A just government governs by the consent of the governed.
Which, in a pluralistic society (shaddap about Denmark), it’s not a high school civics class platitude. It’s not easy. Few large, pluralistic societies pull it off well.
And we’re getting worse at it.
I’m going to pullquote the conclusion from this Kevin Williamson piece on the subject – but I suggest reading the whole thing:
It is hardly surprising that, as we have seen in recent weeks, the two major tribes of American life cannot achieve widespread consent to a policy consensus during a time of acute national emergency — because there is no consensus about the facts of the case, which is itself the result of there being no consensus about who it is we can trust to document and adjudicate those facts. The falling dominoes of institutional failure and intellectual malfeasance have left standing very little of the institutional credibility we need to develop and implement useful and necessary public policies. The dangers and harm resulting from that are obvious even to a fringe libertarian like me. I do not want government to do very much, but I want government to do the things that we need it to do, and to do them effectively.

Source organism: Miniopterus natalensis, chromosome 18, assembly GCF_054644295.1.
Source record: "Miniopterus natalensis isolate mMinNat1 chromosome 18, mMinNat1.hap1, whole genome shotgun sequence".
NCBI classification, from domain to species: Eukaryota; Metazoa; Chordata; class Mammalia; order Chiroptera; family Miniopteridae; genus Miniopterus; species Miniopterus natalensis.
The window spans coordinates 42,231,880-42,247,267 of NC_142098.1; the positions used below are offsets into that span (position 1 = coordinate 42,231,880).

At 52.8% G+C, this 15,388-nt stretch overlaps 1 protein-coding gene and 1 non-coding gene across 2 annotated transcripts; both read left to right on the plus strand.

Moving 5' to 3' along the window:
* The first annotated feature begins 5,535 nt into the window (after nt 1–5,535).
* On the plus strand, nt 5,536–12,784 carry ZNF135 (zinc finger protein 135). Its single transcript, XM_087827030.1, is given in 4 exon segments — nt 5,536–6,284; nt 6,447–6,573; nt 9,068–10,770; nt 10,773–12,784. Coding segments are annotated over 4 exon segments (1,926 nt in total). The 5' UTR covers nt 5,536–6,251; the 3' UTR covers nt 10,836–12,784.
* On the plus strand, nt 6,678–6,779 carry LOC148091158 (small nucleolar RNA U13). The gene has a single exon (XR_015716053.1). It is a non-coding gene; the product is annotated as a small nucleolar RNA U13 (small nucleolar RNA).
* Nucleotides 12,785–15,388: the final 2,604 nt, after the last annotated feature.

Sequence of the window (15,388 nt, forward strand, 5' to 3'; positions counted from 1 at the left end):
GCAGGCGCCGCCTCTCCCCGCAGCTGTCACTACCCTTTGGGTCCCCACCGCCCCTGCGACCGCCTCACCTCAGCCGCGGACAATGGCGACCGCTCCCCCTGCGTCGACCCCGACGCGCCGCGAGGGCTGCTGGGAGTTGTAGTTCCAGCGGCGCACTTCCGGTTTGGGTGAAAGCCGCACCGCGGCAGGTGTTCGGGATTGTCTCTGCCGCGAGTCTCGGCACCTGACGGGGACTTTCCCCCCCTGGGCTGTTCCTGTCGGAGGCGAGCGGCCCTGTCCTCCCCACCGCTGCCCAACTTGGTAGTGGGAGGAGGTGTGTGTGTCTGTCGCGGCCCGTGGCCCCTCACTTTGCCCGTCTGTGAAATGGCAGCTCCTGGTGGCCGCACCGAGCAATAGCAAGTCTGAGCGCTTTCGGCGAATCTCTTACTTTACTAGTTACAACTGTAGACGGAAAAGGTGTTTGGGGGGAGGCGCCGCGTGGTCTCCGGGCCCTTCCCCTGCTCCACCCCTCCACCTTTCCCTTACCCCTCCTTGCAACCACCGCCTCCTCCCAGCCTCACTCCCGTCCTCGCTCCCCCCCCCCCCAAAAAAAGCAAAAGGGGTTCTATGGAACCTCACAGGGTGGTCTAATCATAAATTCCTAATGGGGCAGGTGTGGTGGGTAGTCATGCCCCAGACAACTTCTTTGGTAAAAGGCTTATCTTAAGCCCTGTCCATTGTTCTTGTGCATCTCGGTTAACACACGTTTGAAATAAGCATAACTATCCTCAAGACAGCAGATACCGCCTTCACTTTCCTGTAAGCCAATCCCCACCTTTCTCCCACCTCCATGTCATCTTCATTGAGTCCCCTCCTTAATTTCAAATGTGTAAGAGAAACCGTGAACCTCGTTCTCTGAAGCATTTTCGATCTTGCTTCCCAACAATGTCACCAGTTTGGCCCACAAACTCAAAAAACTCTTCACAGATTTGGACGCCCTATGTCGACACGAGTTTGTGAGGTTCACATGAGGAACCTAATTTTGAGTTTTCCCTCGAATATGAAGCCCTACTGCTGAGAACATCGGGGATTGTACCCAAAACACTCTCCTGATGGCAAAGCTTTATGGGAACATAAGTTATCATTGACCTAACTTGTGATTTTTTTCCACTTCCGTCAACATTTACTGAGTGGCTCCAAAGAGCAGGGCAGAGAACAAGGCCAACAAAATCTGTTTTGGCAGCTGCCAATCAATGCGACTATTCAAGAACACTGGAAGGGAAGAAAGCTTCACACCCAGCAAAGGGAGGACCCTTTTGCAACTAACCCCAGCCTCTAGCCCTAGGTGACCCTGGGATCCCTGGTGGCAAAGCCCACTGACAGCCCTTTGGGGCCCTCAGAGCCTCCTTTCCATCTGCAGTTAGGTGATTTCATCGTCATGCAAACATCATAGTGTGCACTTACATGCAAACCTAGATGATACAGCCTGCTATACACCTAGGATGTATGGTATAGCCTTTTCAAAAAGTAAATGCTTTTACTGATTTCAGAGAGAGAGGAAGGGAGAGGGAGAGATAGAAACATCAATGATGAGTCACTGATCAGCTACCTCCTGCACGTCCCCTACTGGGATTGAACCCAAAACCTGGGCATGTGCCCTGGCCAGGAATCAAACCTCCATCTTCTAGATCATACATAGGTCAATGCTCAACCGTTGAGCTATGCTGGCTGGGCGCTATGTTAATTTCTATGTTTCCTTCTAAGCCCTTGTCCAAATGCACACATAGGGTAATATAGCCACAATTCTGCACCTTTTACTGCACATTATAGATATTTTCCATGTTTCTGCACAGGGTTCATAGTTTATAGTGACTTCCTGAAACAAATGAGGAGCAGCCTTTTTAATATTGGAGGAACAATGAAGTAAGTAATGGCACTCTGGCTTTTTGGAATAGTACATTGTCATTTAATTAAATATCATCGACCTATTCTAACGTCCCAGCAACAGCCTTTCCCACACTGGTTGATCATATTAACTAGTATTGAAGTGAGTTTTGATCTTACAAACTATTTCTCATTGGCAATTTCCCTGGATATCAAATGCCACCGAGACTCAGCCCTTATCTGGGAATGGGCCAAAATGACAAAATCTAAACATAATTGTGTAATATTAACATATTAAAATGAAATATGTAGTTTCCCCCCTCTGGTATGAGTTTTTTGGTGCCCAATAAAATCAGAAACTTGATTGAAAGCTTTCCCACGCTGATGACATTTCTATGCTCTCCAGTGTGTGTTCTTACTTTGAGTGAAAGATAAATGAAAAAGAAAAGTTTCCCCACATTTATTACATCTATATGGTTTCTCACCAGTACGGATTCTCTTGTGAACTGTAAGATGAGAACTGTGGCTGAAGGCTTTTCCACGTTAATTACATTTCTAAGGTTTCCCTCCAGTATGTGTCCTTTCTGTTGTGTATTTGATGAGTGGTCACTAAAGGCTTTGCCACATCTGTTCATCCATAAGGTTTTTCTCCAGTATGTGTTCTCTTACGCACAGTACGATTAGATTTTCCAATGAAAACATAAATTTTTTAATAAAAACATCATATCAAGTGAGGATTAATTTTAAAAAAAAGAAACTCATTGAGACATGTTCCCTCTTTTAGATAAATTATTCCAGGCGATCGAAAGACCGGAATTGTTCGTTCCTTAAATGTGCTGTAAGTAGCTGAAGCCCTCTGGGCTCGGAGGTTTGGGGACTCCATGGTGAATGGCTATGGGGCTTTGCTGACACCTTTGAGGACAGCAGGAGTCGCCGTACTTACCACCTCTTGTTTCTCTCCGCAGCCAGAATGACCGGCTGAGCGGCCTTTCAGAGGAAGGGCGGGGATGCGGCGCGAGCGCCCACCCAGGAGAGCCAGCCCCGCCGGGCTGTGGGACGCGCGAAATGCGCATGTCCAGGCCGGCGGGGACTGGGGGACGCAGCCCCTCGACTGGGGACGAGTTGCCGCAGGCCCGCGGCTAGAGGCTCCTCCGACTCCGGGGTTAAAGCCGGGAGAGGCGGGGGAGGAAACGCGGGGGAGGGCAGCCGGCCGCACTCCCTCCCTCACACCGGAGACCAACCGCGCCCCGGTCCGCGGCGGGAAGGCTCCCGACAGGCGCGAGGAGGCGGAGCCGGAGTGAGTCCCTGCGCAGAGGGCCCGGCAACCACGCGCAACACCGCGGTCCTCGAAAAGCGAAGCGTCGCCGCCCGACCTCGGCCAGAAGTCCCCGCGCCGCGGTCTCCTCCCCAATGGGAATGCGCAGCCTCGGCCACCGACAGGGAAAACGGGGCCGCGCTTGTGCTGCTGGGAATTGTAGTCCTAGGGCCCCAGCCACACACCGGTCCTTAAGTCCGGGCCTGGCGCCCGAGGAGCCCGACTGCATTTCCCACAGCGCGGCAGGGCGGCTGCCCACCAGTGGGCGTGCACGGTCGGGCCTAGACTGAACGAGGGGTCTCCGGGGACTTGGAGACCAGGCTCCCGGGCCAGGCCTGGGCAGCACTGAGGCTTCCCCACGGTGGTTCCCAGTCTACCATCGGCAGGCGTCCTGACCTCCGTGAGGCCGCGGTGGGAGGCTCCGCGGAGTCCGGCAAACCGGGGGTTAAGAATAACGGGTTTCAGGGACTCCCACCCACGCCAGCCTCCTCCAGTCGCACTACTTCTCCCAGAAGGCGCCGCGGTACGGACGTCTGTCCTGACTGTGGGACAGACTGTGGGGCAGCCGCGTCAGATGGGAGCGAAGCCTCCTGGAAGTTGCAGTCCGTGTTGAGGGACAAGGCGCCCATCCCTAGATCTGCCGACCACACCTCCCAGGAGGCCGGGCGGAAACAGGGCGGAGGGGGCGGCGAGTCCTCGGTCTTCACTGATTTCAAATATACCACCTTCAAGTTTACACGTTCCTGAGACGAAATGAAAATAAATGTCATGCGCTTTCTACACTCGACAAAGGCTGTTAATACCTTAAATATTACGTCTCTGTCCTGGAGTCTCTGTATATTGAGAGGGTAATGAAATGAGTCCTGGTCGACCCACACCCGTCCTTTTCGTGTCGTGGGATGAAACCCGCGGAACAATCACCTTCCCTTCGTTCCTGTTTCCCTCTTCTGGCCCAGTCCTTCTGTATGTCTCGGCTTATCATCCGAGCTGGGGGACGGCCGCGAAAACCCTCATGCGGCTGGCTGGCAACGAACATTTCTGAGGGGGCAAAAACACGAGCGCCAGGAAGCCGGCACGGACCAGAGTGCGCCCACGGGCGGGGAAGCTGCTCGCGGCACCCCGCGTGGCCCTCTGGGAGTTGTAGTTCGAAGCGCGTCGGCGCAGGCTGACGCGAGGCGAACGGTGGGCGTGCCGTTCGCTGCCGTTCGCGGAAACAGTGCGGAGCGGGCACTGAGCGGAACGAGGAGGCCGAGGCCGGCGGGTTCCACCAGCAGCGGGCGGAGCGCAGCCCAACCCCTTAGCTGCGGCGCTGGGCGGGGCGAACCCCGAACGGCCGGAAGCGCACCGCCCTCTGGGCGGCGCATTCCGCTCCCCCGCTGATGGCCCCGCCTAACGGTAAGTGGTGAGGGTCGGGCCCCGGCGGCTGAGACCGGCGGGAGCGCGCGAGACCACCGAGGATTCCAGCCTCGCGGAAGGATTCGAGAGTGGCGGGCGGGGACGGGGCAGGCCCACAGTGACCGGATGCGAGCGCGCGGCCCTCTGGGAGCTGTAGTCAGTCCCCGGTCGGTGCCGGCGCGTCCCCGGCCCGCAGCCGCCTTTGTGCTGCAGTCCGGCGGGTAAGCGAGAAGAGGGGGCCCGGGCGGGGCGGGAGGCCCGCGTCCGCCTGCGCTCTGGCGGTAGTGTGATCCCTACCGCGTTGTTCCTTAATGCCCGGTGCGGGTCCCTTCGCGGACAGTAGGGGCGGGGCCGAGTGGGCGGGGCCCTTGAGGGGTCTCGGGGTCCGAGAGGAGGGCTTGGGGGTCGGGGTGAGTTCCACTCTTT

With the economy cratering, unemployment at unthinkable highs, tens of thousands dead and thousands more to die, it is almost impossible to write this, but: We are lucky that this epidemic is not a great deal worse than it is, because we are not ready for it and do not seem to have the capacity to get ourselves ready for it.
The whole point of politics – the very root of the word – is the art and craft of getting people to agree well enough on what needs to be done.
And we’re doing very badly at it.